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We have the reaction of the alkyl halide $\ce{CH3-CHBr-CH2Br}$ with 1) $\ce{OH-}$ 2) $\ce{NaNH2}$ The answer is propyne.

I am unable to understand why we have performed an elimination reaction here. Why can't it be a substitution reaction instead? Also, how do we decide which two carbon atoms would lose their hydrogen atoms? (as in elimination, there are two choices for losing the $\ce{H}$ atom - from left and right carbon respectively)

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marked as duplicate by M.A.R., Tyberius, airhuff, Mithoron, Todd Minehardt Mar 14 '18 at 1:02

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Substitution, meaning displacement reactions are Sn1 or Sn2. These reactions are dependent on the leaving group, nucleophilicity vs base of attacking group, and solvent. Currently you have two good leaving groups (Br) and strong bases. Strong bases (have localized electron density, no resonance etc...) favor proton attack due to partial + charge on H, no spatial constrains. So the protons are attacked preferentially. It would be much easier sterically and kinetically compared to either Sn2 (recall l, these also requires specific orientation of attack) or Sn1. These reactions will occur but at much much small amounts, such that on time of reaction they are minimal.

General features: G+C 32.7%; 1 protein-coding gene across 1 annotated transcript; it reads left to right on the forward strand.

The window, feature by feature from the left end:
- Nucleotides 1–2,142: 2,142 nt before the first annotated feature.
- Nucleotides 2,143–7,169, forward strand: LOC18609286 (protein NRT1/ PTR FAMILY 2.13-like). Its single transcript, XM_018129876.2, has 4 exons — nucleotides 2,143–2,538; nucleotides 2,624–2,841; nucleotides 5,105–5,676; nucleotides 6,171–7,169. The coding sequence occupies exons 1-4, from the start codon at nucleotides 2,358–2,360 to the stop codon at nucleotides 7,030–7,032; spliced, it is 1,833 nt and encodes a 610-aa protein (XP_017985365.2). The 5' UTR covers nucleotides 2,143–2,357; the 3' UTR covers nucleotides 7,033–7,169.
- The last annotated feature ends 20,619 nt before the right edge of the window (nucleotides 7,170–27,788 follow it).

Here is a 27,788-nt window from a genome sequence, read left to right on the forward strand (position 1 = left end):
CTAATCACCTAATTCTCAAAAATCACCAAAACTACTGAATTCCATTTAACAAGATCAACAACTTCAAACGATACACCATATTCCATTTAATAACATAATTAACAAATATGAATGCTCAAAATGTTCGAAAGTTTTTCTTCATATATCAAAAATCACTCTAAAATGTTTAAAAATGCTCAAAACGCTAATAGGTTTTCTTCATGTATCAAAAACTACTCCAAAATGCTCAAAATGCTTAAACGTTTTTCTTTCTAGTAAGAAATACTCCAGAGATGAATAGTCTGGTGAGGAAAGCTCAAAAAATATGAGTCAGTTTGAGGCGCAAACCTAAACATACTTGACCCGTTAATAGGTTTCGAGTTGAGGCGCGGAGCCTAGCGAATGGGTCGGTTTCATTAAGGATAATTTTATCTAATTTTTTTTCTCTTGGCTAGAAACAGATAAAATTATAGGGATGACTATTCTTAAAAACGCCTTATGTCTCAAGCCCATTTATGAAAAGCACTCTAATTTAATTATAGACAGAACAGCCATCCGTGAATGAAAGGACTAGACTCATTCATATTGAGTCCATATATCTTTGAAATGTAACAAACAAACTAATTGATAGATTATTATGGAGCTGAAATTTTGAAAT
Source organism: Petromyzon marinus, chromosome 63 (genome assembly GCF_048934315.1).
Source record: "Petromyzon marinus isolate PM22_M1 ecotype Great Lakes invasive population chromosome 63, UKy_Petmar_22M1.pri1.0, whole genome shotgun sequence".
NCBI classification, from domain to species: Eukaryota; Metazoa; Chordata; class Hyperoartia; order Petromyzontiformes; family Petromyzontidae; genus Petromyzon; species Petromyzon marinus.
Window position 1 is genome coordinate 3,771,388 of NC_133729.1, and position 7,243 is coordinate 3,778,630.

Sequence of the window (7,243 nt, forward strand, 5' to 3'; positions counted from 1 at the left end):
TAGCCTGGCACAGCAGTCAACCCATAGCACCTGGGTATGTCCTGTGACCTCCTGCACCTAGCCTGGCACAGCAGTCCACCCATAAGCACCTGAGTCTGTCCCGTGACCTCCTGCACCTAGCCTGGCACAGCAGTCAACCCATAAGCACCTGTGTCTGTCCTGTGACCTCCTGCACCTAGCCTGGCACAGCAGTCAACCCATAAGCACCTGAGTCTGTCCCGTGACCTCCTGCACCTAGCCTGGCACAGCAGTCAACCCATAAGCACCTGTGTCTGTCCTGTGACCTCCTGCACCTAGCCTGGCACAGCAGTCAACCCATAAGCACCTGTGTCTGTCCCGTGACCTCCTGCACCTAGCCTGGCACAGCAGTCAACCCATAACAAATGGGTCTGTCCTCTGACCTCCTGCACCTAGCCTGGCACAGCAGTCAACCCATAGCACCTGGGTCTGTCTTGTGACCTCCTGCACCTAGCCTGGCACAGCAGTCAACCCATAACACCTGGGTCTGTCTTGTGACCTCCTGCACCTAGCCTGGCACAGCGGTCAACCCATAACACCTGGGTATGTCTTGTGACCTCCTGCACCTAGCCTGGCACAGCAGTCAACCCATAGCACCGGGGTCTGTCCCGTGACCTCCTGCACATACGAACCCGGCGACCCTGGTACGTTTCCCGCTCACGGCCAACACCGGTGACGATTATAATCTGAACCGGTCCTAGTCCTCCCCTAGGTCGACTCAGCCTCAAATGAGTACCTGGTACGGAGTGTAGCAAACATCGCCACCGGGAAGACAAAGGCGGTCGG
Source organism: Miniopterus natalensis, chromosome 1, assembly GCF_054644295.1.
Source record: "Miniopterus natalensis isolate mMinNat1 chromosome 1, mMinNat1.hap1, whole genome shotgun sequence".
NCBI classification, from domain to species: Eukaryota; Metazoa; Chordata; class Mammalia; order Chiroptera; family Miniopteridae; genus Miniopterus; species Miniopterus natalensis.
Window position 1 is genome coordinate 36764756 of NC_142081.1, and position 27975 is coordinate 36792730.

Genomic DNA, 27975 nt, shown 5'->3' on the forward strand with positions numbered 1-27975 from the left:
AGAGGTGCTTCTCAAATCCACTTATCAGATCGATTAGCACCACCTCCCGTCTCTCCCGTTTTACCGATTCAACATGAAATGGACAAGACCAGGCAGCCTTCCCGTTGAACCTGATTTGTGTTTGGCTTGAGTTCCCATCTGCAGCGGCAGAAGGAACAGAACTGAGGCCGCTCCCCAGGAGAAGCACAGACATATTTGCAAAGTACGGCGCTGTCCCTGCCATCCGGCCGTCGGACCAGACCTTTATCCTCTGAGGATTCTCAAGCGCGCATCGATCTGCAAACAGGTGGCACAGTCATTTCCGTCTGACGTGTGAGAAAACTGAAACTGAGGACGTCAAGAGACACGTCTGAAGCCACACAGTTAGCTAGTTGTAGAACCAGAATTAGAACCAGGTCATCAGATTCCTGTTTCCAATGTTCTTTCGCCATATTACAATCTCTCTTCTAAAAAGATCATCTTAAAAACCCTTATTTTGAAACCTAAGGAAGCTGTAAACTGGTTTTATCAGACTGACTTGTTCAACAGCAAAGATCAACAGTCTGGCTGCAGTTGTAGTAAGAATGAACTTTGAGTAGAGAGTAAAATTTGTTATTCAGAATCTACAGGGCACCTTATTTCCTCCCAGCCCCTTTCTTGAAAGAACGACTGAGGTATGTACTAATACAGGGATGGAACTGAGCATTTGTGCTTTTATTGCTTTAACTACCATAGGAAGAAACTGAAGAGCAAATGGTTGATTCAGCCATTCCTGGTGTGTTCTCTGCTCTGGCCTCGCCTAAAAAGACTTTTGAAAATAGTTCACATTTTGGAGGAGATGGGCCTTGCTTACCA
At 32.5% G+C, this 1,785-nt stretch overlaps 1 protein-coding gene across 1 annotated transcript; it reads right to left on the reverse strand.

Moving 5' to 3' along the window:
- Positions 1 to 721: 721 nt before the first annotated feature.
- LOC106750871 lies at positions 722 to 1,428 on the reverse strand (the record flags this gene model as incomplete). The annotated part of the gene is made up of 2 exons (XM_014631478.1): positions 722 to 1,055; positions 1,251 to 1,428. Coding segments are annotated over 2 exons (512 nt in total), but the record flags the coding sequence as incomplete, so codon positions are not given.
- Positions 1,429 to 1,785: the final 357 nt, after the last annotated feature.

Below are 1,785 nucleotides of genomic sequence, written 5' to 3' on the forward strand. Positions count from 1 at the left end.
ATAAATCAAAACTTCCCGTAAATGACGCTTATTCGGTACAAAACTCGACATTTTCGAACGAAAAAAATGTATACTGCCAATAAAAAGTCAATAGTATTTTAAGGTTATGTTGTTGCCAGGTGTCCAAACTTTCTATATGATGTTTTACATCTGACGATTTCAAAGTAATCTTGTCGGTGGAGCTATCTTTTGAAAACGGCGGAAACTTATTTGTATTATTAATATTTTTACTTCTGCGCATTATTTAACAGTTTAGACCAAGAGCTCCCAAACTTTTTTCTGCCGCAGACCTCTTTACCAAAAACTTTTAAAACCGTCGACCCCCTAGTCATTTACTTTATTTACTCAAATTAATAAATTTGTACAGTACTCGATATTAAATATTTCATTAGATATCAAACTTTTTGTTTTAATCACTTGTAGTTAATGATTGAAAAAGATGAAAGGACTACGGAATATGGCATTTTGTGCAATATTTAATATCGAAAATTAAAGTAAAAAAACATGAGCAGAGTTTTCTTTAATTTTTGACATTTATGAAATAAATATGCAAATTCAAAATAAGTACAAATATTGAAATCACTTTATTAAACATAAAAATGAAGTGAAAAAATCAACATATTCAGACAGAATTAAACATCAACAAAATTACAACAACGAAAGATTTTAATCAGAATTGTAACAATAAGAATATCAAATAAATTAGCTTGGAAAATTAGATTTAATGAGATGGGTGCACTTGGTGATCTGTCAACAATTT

The reason for the -yne product is because there are two adjacent leaving groups. Once the first comes of (which is aided by partial resonance by the other Br), the electron densities around the double bond, the large radii of Br, along with the +ve charge character on Br due to resonance, it easier to remove the next Br, but this requires a strong base. The amine is definitely strong enough, but so is the OH ( less so due to higher electronegativity of Oxygen which doesn't want to share its electrons so to speak ) Because you end up with a -yne it doesn't matter which Br is removed first, regarding the final regiostereochemistry.

If you need more when I get home I can try again.

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